You might think you’re in a particularly crazy episode of Westworld, but be ready to snap back to reality. AI copywriters are no longer a feature of the future, but a firm fixture in the present. Innovation labs, banks and venture capitalists are throwing money behind the idea that robots can more effectively write copy than humans. The idea is that AI can more easily synthesize and systematize data that leads to the creation of effective copy. Look no further than Persado to see an AI copywriter in action. (Great name, by the way. The creators should have gotten someone- another robot, perhaps- to come up with a better name.)
Once the robots take over, what will be left for the mere mortals of the copywriting craft?
I’ve talked to some creatives who simply feel that robots aren’t a threat: AI is programmed to follow rules, after all, and creativity breaks (or at least tiptoes along the line of) them. Yet, I tend to worry. Creativity is only half a copywriter’s job. There are loads of rules when it comes to writing. We already rely on spell check, title case verifiers and a variety of other technology to assist us when it comes to adhering to these writing strictures. AI learns iteratively, so since it already has the grammar game down, how far of a leap could it be to get creative?
Turns out, AI “copywriters” can be programmed to know there are over 45 different, funny ways to say hello, and learn more as they “work”. But putting that learning to practice is a different story. It all comes down to context, which AI will just never have, not like us flesh and blood humans. In any given day, we have millions of learning opportunities and life experiences that contribute to our knowledge base. All of these can then be applied to creative projects, and often we apply outside, random learnings, facts and turns of phrase in the most interesting and, until they spill out onto the page, unknown ways. Who knows what lies hidden in the depths of human minds, after all? AI is programmed to think and “behave” in a certain way, and even if they’re always processing to learn more, there will always be a limit to what they can do.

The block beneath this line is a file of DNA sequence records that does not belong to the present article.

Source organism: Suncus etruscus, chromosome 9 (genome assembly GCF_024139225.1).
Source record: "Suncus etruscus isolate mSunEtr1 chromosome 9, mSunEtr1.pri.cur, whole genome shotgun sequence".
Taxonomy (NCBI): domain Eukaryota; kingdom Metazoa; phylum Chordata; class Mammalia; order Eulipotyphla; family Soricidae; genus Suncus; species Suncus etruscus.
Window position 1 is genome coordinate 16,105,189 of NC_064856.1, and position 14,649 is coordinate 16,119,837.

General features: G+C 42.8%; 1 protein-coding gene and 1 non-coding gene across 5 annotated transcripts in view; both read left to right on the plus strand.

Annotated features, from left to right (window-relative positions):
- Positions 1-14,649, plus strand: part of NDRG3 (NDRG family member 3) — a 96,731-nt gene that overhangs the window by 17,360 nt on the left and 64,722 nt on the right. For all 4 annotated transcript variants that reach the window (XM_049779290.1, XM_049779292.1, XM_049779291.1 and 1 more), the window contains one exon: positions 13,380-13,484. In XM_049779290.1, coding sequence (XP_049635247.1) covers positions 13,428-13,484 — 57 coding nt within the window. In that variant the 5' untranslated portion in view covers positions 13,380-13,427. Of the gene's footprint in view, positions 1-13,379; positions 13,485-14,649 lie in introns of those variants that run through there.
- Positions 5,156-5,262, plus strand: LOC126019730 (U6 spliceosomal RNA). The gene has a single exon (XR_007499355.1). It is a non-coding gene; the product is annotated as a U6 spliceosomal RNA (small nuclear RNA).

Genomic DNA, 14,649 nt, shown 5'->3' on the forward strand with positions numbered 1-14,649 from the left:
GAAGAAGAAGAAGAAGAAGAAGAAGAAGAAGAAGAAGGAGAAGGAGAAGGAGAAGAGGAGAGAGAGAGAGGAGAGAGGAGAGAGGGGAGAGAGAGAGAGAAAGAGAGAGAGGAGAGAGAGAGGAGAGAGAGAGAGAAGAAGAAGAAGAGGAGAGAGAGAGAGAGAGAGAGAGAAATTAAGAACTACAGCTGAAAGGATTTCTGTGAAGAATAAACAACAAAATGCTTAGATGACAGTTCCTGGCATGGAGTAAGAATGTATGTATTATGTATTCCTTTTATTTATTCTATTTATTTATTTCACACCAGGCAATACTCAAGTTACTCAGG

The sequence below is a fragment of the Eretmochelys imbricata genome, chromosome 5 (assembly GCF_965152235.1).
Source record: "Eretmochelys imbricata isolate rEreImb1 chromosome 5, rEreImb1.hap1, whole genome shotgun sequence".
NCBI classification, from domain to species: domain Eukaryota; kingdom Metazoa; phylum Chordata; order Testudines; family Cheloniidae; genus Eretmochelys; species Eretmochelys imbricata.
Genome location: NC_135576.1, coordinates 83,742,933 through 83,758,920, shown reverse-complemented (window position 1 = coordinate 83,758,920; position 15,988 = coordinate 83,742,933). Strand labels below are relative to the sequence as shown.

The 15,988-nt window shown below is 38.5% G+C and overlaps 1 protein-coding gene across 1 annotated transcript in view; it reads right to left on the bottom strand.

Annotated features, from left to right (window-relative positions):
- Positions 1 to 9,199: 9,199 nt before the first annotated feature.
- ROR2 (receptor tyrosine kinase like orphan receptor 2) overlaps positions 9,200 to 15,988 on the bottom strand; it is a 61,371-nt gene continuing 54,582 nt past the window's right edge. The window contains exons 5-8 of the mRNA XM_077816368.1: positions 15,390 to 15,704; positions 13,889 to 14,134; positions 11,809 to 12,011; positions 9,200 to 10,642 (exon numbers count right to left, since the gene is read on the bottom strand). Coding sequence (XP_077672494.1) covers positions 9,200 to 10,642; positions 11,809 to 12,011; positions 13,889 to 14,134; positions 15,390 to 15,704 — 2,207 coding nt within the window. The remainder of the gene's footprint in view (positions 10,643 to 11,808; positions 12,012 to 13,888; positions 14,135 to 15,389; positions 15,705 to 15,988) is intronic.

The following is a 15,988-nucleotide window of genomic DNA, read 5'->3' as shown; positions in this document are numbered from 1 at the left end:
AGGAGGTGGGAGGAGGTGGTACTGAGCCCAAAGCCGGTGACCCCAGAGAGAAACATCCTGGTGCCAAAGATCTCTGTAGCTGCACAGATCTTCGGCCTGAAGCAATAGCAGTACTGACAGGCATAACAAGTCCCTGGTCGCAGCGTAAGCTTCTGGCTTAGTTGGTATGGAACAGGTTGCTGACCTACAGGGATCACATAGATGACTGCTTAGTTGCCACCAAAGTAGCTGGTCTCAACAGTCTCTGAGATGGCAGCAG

Us human copywriters may no longer be the best candidates for copy that can be easily churned out, such as banner copy or calls to action. (We can still do it, but it can also be delegated to computers that don’t need context to create a button that says “Click Here”.) If anything, AI frees up some time for us to take on more demanding parts of a project. It can also open up new doors and opportunities to leverage our love of language to help programmers create computers that can take on more routine assignments. Dialogue designers, language engineers and scientific copywriters are always going to be needed to add that real, authentic human touch to AI interactions. Us humble humans may be outperformed in speed and data synthesis, but it’s our knowledge of language, rather than the words we write, that will make us forever more valuable than our computer-based cousins.